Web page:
Ditching the 9 to 5 and a cramped office cubicle for a pristine beach might seem like a dream, but behind-the-scenes is a lot of hard work and preparation. Digital nomads are used to round-the-clock travel, temporary homes and consistently working throughout.
But for some, the lifestyle is worth it - otherwise digital nomadism wouldn’t be on the rise. Pieter Levels, the founder of Nomad List, predicts that there’ll be 1 billion digital nomads by 2035, all living and working remotely across the world. It’s made possible thanks to faster Internet speeds, cheaper travel and collaboration tools such as Slack and Trello.
Digital nomadism can provide a heap of benefits, for both employer and nomad. However it does require a bit more planning to achieve seamless working practices regardless of location.
Research before you travel
Research is key when working and travelling at the same time. In Anywhere, a book compiled by AND CO featuring tips from 100 digital nomads, Joshua Hayford introduces the 70-20-10 rule. Used when starting a nomadic lifestyle, it follows the principle that you should do 70% research, 20% preparation and 10% improvisation.
By researching beforehand, you can work out the best countries to visit, the most cost-effective way to travel and where you will work and live. It allows you to determine whether you’ll move around a lot and how to achieve this (through a campervan, for example) or whether you’ll remain in one location for an extended time before moving elsewhere. Importantly, it will help your work remain consistent if you research the best working spaces and wifi ahead of time.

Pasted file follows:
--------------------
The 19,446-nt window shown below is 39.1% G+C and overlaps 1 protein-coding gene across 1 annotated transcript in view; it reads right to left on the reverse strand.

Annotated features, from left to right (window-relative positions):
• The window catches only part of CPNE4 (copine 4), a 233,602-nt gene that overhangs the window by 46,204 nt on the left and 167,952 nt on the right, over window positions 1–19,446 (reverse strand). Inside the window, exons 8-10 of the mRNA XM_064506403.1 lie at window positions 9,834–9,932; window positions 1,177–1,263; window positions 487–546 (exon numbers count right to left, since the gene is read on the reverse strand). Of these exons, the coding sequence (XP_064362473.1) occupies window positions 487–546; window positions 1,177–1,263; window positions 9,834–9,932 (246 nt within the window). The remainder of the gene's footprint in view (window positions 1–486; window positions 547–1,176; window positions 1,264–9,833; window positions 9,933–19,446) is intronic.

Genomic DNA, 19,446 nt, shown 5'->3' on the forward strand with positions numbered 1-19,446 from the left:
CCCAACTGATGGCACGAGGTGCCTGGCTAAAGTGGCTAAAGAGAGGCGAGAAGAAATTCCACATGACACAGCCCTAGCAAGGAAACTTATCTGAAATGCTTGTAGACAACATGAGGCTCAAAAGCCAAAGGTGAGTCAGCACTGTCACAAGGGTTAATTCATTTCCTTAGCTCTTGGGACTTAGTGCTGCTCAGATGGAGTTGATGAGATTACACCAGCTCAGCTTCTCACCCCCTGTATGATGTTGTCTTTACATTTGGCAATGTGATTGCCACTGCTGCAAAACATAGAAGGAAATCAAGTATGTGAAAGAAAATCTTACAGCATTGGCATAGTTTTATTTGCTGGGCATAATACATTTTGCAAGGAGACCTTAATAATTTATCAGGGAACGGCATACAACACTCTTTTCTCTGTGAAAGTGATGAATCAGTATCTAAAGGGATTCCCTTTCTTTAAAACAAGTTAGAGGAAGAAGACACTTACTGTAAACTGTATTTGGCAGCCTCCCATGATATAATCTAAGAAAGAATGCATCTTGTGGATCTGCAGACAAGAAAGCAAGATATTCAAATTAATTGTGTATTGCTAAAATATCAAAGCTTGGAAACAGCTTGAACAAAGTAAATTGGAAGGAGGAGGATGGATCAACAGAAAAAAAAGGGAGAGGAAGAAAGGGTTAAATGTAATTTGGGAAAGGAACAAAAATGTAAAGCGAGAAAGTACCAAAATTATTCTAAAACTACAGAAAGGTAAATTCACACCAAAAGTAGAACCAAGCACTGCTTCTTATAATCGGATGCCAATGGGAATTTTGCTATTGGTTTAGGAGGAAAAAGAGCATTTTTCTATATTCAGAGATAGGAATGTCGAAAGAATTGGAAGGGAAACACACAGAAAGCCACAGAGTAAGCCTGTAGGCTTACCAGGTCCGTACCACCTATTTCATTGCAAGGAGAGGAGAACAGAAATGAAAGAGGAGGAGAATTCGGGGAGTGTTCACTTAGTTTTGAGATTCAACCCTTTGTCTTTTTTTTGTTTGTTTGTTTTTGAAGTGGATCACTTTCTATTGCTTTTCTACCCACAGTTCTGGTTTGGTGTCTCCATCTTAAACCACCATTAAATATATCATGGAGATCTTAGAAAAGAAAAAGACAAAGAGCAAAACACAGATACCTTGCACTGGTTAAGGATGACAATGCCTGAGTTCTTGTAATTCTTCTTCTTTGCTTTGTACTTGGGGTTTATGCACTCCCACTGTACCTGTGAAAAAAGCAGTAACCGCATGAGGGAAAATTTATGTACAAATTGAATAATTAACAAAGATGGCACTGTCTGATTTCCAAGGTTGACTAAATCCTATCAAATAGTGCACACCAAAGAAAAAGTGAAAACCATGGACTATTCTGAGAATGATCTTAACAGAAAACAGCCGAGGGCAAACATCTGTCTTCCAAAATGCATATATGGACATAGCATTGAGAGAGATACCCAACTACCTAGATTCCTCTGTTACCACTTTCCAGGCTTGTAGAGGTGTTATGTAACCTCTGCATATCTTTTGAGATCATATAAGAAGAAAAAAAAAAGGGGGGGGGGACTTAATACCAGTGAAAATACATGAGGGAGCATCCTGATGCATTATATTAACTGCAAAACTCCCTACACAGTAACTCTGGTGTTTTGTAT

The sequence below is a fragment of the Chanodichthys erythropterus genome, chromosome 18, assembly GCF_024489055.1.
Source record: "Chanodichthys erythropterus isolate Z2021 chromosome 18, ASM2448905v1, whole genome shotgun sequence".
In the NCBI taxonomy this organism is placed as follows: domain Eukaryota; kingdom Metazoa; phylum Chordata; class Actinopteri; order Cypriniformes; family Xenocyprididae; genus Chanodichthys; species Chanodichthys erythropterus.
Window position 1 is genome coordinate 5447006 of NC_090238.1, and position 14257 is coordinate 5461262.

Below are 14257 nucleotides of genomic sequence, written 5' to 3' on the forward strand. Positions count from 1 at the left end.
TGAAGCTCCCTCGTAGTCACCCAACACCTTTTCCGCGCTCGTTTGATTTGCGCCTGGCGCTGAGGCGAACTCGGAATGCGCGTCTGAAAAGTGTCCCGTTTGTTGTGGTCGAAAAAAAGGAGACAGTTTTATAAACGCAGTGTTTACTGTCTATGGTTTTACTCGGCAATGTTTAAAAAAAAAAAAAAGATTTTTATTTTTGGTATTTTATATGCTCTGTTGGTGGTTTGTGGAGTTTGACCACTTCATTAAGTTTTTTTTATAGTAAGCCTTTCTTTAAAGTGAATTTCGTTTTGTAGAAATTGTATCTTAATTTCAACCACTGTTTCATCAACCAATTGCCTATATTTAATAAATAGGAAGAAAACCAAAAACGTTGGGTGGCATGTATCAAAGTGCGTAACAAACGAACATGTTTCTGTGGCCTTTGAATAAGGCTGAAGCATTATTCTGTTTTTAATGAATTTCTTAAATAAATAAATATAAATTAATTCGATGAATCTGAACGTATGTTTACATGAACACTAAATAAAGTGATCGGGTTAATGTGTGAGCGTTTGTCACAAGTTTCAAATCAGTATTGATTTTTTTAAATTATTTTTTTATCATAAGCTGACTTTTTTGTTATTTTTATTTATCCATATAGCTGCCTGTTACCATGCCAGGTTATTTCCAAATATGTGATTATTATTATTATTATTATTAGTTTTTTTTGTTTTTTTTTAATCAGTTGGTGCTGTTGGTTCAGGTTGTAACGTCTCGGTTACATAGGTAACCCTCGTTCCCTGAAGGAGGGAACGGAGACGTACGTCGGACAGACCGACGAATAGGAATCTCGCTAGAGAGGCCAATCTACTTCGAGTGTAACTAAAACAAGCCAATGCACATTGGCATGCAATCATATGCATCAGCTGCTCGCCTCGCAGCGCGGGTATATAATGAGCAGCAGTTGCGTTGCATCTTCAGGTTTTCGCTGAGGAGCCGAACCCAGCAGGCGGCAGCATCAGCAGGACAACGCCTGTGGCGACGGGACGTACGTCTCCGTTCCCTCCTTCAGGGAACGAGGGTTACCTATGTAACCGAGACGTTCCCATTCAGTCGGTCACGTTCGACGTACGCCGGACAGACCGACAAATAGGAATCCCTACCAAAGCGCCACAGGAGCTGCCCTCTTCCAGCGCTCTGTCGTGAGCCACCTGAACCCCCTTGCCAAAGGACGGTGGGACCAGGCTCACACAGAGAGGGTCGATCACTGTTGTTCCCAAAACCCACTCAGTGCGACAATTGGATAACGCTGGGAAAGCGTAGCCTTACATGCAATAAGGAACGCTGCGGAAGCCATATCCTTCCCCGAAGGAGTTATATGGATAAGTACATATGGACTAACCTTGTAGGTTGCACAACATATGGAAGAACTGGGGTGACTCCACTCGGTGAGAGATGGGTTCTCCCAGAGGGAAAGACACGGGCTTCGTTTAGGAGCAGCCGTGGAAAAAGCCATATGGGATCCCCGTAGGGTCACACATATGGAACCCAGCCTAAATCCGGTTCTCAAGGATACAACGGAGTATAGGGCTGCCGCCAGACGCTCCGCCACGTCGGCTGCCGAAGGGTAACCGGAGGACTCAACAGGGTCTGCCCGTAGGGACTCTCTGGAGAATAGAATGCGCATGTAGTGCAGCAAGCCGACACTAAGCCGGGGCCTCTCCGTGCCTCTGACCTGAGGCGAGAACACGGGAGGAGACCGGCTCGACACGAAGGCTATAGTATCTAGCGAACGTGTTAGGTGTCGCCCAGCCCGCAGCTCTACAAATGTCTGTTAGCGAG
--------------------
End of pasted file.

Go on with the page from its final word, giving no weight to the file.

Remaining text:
Separate your work and personal life
The lines between your work and personal life tend to blur when you’re on the road a lot. However, it’s vital for the quality of your work and your mental wellbeing that specific time is carved out throughout the day for both work and non-work activities. The Pomodoro technique is used by some to balance their work day, others try Workstation Popcorn where you assign specific tasks to achieve in different work spaces. You could answer all emails and write a blog in one coffee shop, for example, before moving onto a marketing strategy and brochure design in another.
Some nomads prefer to work from their living spaces (especially if in an Airbnb with good wifi!). Others prefer co-working or co-living spaces. In 2017 there was an estimated 13,800 coworking spaces serving 1 million nomads and remote workers. Having a dedicated co-work space provides you with a clear boundary between work and play, along with the usual office perks of a desk, reliable wifi and people to chat with.
Get accountability and a community
Finding the motivation to start work, especially when in a stunning location, can be tough. There’s different accountability groups online where you can connect with other digital nomads and remote workers who will keep you on-track.
These groups can also stop you from getting lonely whilst travelling, and can offer tips to newer nomads. Some, Like Digital Nomad Girls and Nomad List’s forum also arrange physical get-togethers.